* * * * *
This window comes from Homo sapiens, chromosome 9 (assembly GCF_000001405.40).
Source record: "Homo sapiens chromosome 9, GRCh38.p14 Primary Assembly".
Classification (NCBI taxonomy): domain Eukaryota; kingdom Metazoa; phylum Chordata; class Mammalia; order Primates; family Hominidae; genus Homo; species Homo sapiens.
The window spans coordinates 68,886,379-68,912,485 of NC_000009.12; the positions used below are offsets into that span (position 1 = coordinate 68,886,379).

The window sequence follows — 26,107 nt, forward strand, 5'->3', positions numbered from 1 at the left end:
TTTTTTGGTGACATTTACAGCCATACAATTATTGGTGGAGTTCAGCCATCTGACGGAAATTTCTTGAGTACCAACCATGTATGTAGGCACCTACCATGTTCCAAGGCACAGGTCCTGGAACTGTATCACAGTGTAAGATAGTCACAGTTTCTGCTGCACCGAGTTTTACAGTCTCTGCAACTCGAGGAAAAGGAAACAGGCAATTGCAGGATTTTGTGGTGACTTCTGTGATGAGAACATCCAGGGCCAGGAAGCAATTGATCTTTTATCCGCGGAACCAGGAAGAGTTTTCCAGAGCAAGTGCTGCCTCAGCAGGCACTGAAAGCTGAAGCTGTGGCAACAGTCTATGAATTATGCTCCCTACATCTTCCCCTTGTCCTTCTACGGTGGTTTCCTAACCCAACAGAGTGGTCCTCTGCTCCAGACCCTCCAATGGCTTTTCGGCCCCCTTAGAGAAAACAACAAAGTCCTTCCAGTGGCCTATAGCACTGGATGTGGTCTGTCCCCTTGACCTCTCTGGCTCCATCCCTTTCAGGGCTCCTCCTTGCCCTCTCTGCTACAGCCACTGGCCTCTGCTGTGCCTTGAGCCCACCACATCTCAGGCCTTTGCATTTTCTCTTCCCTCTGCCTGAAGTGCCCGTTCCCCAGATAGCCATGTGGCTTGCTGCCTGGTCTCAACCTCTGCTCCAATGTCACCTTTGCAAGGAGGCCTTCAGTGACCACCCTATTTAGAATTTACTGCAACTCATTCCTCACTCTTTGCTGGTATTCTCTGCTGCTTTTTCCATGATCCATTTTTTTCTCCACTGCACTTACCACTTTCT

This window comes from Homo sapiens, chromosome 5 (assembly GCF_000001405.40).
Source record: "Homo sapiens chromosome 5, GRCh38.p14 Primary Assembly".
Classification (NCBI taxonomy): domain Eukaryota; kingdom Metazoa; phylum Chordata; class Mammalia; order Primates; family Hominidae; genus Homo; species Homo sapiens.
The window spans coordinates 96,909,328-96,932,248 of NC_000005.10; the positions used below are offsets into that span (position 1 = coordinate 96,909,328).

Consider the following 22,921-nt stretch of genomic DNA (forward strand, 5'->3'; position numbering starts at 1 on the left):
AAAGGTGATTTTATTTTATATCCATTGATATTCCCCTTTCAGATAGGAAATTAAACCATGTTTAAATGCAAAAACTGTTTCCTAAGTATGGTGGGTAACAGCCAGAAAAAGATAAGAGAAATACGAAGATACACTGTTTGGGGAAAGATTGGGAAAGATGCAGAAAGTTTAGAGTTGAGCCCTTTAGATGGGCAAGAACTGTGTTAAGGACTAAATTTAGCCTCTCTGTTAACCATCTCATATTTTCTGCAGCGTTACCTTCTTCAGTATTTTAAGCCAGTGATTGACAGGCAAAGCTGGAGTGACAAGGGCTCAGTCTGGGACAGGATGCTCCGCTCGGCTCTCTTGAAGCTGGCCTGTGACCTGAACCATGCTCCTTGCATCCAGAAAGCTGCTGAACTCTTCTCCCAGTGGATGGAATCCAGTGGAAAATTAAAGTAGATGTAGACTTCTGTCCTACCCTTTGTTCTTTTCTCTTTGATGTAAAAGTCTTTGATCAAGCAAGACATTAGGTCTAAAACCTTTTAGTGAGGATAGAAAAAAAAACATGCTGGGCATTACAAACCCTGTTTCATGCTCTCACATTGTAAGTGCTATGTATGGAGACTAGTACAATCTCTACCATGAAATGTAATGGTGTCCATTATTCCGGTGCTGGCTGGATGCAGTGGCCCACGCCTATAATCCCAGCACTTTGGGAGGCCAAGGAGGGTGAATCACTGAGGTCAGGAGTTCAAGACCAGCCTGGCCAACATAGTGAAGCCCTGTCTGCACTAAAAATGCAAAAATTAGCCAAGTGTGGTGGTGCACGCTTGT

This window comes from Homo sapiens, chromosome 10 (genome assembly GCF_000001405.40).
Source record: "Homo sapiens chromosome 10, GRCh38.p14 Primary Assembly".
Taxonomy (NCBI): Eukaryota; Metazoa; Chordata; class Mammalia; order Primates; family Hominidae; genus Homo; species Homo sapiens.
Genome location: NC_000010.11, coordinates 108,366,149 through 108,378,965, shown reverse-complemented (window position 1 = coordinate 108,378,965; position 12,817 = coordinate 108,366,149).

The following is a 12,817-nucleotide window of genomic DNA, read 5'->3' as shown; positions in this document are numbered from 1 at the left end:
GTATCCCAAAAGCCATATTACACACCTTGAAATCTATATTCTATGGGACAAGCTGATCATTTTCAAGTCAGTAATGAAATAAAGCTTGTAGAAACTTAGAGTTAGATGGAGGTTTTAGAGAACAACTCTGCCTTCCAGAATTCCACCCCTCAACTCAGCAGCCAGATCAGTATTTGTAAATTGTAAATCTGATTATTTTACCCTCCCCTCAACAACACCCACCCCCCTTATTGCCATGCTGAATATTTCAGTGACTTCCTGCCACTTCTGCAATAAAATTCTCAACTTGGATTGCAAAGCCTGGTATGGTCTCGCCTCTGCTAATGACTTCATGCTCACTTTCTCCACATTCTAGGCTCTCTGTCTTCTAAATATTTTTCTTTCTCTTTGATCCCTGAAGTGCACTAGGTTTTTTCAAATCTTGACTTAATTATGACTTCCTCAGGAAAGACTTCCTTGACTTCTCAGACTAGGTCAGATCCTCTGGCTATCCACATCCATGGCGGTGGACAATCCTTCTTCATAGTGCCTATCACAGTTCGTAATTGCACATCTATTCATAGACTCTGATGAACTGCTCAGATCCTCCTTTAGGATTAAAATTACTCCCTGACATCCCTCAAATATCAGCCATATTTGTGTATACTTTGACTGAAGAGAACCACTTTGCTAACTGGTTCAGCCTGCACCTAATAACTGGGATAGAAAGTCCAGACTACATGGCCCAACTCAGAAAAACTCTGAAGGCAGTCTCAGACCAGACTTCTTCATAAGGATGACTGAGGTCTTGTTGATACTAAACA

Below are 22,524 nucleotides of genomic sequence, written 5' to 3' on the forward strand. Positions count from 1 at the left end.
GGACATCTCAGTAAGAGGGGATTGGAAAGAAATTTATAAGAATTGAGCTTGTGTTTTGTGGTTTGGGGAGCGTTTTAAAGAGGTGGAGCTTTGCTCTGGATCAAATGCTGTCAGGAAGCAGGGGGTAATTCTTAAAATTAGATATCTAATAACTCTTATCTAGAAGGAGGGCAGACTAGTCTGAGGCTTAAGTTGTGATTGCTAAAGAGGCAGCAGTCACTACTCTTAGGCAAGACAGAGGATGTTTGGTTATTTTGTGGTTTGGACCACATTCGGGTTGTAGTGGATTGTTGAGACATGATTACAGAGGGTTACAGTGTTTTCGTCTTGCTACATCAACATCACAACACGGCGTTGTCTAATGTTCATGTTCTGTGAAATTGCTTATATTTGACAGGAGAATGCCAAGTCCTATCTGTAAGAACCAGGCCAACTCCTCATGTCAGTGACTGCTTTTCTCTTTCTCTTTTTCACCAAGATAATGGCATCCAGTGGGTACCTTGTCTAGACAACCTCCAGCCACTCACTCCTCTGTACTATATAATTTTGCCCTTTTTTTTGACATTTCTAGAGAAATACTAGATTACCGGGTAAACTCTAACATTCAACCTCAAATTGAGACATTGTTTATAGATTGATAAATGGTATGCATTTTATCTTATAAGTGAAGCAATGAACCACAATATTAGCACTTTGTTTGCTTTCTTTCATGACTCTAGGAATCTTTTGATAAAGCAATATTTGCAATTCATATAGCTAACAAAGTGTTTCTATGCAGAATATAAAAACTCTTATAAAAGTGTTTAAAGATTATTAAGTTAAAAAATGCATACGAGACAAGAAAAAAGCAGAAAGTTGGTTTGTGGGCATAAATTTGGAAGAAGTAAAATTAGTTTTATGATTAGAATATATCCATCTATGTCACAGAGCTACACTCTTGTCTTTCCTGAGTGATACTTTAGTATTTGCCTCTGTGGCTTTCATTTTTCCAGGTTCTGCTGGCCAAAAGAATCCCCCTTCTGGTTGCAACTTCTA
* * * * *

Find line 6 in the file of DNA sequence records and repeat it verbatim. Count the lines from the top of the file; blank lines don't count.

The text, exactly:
TTTTTTGGTGACATTTACAGCCATACAATTATTGGTGGAGTTCAGCCATCTGACGGAAATTTCTTGAGTACCAACCATGTATGTAGGCACCTACCATGTTCCAAGGCACAGGTCCTGGAACTGTATCACAGTGTAAGATAGTCACAGTTTCTGCTGCACCGAGTTTTACAGTCTCTGCAACTCGAGGAAAAGGAAACAGGCAATTGCAGGATTTTGTGGTGACTTCTGTGATGAGAACATCCAGGGCCAGGAAGCAATTGATCTTTTATCCGCGGAACCAGGAAGAGTTTTCCAGAGCAAGTGCTGCCTCAGCAGGCACTGAAAGCTGAAGCTGTGGCAACAGTCTATGAATTATGCTCCCTACATCTTCCCCTTGTCCTTCTACGGTGGTTTCCTAACCCAACAGAGTGGTCCTCTGCTCCAGACCCTCCAATGGCTTTTCGGCCCCCTTAGAGAAAACAACAAAGTCCTTCCAGTGGCCTATAGCACTGGATGTGGTCTGTCCCCTTGACCTCTCTGGCTCCATCCCTTTCAGGGCTCCTCCTTGCCCTCTCTGCTACAGCCACTGGCCTCTGCTGTGCCTTGAGCCCACCACATCTCAGGCCTTTGCATTTTCTCTTCCCTCTGCCTGAAGTGCCCGTTCCCCAGATAGCCATGTGGCTTGCTGCCTGGTCTCAACCTCTGCTCCAATGTCACCTTTGCAAGGAGGCCTTCAGTGACCACCCTATTTAGAATTTACTGCAACTCATTCCTCACTCTTTGCTGGTATTCTCTGCTGCTTTTTCCATGATCCATTTTTTTCTCCACTGCACTTACCACTTTCT